On Reading Aloud

As children my sister and I were singularly blessed with parents who read to us, and read to us a lot.  I very much doubt that my parents were familiar with Mem Fox’s reading Decalogue: they simply knew that reading to children was, is and ever shall be crucial.

We were the more blessed with parents who read well and widely.  I know my mother won’t mind me saying that my father outshone her in one area: a lifetime’s love affair with the printed word and a background as an English and Literature teacher gave him a peerlessly fine, measured and sensitive intonation.  He was a joy to listen to.  He is still, if you can get him away from his garden, his beloved Wessex Saddleback pigs and his Aylesbury ducks.  In fact, I’d love you to get him away from the tomatoes, the ducks and the swine because now that he’s retired they’re all eating away at my inheritance at a truly alarming rate.

But my mother’s no slouch either: I remember trips home from school on which she translated Russian short stories on the fly as she read them to us.  She can still, if you can get her away from making fabulous quilts and taking a bewildering variety of courses on everything from esoteric nutrition to photo editing.  In fact, I’d love you to get her away from the quilts and the courses because now that she’s retired…


My sister and I sat listening, hour after hour, soaking up The Wind in the Willows, The Hobbit, the childrens’ books of Roald Dahl and countless others.  We caught the bug.  We’ve both still got it, and there isn’t a finer addiction you can have than a hard-core book habit.

But we caught something else too: the ability to read aloud well.  To read as if it mattered how you did it, to read aloud with something of the passion all readers hope goes into the writing of books.  Now I don’t, of course, want to blow the Adair trumpets too much here, so I’ll just say that they’re bloody good trumpets, and that when we’re on song we go off like a compilation album featuring Louis Armstrong, Miles Davis, Dizzy Gillespie and Wynton Marsalis.

Now, weary years later, a large part of my working week consists of listening to my students read aloud to me.  All too often, that means being read to by people who were not themselves read to enough, and it always shows.

You can hear it right away: no grasp of intonation, no feel for the rhythm of the sentences or the lines: so often what you get is a regimented monotone – it’s like watching a doctor stare glumly at a defibrillator while the patient flat-lines.  But it’s not only a paucity of having been read to that contributes to an inability to read aloud well.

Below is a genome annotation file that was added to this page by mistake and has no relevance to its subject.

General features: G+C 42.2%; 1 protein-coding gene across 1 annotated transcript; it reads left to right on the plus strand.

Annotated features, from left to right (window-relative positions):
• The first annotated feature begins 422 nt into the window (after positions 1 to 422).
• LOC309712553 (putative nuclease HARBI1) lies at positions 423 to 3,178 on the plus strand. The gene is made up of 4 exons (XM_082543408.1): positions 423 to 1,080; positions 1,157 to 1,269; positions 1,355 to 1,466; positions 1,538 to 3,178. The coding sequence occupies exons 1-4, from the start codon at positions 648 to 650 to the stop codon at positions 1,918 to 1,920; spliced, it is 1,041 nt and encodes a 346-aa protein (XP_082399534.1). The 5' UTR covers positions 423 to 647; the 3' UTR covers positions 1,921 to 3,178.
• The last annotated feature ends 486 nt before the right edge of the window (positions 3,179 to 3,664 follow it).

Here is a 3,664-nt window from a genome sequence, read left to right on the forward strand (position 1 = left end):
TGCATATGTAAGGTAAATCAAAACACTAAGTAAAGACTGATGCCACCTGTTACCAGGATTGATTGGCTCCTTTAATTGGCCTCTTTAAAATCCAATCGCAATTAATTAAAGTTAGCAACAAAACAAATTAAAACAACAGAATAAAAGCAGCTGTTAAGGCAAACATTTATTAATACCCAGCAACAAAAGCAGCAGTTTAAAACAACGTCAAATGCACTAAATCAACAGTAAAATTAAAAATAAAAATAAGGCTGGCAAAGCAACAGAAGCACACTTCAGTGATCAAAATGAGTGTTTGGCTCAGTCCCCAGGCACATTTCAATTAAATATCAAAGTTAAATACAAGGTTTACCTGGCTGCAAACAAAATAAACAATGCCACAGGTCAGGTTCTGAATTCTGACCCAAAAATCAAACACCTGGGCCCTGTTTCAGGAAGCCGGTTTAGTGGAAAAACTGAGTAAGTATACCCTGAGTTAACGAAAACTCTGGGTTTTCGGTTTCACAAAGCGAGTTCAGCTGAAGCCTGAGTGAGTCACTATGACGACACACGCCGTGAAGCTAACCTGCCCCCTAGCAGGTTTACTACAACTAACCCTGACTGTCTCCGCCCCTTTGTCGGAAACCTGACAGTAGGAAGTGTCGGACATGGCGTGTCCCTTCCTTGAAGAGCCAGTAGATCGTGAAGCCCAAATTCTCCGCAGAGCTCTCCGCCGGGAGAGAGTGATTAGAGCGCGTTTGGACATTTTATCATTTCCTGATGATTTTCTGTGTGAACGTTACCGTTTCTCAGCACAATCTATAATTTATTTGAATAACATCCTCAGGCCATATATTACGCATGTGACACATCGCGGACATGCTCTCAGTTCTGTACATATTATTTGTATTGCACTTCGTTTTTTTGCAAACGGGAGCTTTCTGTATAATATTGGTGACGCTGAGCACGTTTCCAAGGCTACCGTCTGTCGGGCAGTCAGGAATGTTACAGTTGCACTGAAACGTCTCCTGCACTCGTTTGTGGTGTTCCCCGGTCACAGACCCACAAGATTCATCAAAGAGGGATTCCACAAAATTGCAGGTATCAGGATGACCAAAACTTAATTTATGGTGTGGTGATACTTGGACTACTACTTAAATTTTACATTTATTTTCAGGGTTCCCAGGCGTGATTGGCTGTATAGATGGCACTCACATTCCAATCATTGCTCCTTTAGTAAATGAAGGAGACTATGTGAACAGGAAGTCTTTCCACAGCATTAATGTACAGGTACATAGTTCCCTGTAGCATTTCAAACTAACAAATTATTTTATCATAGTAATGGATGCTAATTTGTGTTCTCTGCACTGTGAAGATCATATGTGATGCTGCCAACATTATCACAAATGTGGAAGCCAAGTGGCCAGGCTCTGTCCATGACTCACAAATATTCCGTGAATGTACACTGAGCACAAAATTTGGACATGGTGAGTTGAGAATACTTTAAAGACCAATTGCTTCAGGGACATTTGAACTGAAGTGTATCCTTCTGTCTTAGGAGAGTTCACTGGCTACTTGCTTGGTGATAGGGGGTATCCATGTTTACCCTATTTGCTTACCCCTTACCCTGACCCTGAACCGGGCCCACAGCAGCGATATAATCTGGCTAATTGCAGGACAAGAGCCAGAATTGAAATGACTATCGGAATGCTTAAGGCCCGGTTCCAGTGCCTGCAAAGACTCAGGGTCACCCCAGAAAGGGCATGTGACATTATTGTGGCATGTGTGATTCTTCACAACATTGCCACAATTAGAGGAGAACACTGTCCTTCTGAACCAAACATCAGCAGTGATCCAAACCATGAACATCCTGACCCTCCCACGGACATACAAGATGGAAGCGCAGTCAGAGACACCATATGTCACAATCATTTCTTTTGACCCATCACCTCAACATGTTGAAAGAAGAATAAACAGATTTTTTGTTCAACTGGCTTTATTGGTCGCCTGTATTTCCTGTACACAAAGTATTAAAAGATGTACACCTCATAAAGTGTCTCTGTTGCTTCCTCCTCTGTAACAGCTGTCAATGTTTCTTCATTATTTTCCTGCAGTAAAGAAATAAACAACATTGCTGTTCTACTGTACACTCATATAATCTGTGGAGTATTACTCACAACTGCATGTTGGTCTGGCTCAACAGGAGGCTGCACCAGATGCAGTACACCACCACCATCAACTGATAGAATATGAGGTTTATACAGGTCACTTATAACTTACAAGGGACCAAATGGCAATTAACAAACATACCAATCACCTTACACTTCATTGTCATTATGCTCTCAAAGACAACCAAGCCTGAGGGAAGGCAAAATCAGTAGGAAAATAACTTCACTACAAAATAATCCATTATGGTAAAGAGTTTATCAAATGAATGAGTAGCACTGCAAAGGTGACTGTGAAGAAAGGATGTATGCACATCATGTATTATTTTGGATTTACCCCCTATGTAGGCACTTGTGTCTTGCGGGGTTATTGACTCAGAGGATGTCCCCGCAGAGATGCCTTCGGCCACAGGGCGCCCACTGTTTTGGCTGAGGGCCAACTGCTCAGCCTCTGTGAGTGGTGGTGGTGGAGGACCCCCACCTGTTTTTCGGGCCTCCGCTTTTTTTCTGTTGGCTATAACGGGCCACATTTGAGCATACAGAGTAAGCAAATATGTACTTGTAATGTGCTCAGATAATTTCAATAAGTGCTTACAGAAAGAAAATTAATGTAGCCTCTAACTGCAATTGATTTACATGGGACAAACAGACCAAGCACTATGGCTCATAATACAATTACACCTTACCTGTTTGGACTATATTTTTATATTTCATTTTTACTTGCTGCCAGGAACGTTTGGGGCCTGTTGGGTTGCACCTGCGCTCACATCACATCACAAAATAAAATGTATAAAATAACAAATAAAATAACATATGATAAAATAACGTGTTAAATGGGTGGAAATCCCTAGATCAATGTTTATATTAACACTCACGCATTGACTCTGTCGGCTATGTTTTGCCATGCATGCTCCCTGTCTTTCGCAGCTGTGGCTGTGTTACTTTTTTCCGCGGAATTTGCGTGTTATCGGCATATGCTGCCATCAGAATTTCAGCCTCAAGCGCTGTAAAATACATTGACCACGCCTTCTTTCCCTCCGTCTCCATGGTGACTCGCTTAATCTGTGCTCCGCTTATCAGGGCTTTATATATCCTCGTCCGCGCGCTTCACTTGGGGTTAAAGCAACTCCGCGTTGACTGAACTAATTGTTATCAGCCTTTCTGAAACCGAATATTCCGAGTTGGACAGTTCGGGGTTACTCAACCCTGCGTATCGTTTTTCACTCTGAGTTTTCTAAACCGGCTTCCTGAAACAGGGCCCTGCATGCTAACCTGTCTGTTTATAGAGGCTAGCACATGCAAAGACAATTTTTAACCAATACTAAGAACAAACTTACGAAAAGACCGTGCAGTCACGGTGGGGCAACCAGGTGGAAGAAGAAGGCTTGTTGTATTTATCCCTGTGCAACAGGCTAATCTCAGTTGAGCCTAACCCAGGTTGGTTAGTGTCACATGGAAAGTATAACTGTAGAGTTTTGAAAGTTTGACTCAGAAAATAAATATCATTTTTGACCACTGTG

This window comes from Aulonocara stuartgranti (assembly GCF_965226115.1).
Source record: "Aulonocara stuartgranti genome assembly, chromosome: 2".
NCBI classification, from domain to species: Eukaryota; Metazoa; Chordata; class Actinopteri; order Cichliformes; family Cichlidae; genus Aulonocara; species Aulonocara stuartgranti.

Primary school students are generally a bit better than their high school counterparts here: they don’t read accurately – anyone can read accurately – but they read with wonderful expression.  Where reading is concerned, sentiment is their forte.

They haven’t yet made that exciting adolescent discovery that repressing energy can look like studied nonchalance (in dim light.  To someone with advanced macular degeneration).  Clearly, it does need to be pointed out that primary school students are read to regularly by their teachers also, in a way that high school students aren’t.  Oh, but when puberty and high school start…

Now it’s obviously and unpardonably simplistic to generalise about the reasons why so many teenage students read like androids with their apathy circuits in overdrive.  But I’ve got a curmudgeonly suspicion that it is at least in part to do with a widespread feeling amongst them that reading with élan and enthusiasm is lame or (angels and ministers of grace defend us!) gay.

The ability to read aloud well is important.  And, to come back to the importance of reading to children, I’m certain that the reader raised tone-deaf is unlikely to recognise the music on the page if they’ve never heard it given voice.

And the skill of reading aloud well even has utility, although this is at best a secondary consideration for me: how many presentations or lectures have you seen given by a dull reader?  I’ll bet the answer is an emphatic ‘Loads’.  And how inspired were you by said lectures or presentations?  See?

You don’t have to be Nicol Williamson or Stephen Fry to captivate an audience when you read: the writer has done most of the work for you, after all: and it’s worth remembering that not even Fry could make J K Rowling into anything better than a hack on a roll.

If you ever feel a sneaking suspicion that after reading someone a really good love poem you wouldn’t get into their heart let alone their pants, then the probable reason is that you read it as though it was a shopping list.

And for that, you should probably blame your parents.


3 responses to “On Reading Aloud

  1. Another reason why drama should be a more celebrated and central part of the teaching curriculum.

  2. I agree, Bryce. I’ve enough of a theater background to incorporate drama techniques in my classroom — particularly when teaching Shakespeare — but it’s only nibbling round the edges. Ahh, if we only had enough time to do everything that needs to be done…

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